Remembering Michael "MJ" Sharp

Mar 30, 2017

Michael Sharp visited Elizabeth Namavu and children in Mubimbi Camp, home to displaced persons in the Democratic Republic of Congo, during his time in the country. When he was killed, he was part of a U.N. mission.
Credit Jana Asenbrennerova/Courtesy of MCC

On Monday, the bodies of United Nations worker and Eastern Mennonite University graduate Michael Sharp, a Swedish colleague and their Congolese interpreter were found two weeks after they and their Congolese motorbike drivers went missing in the Democratic Republic of Congo. News of Sharp’s disappearance and death has stirred memories of his antics and mischievous ways, as WMRA’s Christopher Clymer Kurtz reports.

Harrisonburg resident Traci Stoltzfus knew Michael Sharp, known to his friends then as “MJ,” in middle and high school, and again in college. She remembers his antics.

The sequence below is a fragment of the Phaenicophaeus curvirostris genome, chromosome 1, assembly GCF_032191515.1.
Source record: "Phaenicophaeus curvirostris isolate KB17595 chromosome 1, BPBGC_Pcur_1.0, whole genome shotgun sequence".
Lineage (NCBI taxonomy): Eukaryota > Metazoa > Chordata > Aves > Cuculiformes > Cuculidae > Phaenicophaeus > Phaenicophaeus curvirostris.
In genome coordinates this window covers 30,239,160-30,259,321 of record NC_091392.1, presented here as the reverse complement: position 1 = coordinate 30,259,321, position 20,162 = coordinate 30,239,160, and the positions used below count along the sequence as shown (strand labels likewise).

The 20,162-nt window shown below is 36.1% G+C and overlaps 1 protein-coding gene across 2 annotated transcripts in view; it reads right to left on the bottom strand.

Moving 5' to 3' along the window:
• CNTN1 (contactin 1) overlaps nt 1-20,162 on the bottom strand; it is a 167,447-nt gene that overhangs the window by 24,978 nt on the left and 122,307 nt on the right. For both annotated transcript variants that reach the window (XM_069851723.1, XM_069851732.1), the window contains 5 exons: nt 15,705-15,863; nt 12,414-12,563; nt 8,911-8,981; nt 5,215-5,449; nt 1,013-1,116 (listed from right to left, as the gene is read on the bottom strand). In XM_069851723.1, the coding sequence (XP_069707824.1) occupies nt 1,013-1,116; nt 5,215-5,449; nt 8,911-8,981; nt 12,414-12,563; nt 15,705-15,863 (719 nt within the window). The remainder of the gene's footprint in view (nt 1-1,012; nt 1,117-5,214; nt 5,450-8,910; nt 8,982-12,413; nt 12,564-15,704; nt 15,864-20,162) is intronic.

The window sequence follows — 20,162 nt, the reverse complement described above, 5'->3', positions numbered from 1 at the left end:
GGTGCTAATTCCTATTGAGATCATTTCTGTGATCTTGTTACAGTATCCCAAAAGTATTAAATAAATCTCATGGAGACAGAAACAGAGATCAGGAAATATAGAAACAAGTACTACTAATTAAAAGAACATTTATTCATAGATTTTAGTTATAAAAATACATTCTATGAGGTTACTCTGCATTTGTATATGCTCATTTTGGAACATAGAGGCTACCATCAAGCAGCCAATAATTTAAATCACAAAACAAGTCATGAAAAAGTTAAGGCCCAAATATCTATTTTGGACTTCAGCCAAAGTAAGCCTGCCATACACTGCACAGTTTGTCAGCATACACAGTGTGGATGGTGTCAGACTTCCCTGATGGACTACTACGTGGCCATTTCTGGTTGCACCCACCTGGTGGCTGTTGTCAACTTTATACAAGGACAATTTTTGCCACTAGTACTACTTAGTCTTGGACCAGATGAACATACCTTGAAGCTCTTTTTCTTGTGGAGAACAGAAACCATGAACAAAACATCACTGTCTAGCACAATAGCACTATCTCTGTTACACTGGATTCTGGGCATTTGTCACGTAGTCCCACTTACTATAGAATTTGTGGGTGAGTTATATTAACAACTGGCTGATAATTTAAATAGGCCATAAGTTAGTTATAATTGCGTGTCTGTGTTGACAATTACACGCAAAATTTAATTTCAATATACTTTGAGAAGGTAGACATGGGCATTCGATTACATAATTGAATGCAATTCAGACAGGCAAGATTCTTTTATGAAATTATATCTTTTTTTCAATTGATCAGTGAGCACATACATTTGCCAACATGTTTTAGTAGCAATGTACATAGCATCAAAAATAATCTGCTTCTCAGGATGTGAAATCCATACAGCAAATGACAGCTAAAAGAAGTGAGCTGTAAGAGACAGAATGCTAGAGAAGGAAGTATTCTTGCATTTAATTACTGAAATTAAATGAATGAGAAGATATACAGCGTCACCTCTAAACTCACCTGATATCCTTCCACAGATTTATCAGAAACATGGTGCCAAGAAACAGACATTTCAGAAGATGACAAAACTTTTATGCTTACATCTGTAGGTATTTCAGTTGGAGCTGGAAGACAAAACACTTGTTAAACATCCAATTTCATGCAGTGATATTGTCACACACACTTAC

TRACI STOLTZFUS: He was a jokester, a prankster, and yet he was really, really bright and intelligent. His intelligence made school a little too boring for him. That led him to all his prankster ways.

In their junior year of high school in Indiana, for example, he reconfigured the school’s bell system.

STOLTZFUS: The bells that were telling us when to go to and from class were going at all the wrong times, and it ended up being quite hilarious and quite a nightmare for our school administration. They could not figure out exactly what rewiring he had done, and it continued to be a problem for days, that these bells were just going at random times and they meant absolutely nothing for what people should be doing.

Stories like these and other memories of Sharp are circulating on social media, as was the hope that his disappearance would end differently than it did.

STOLTZFUS: He could just talk his way in and out of anything. There was a group of us that hoped that maybe that MJ magic would work its way in this situation, too.

That hope gone, what remains for Stoltzfus is a feeling of admiration.

STOLTZFUS: He was willing to stand up in the face of injustice. I just have tremendous, tremendous respect for him.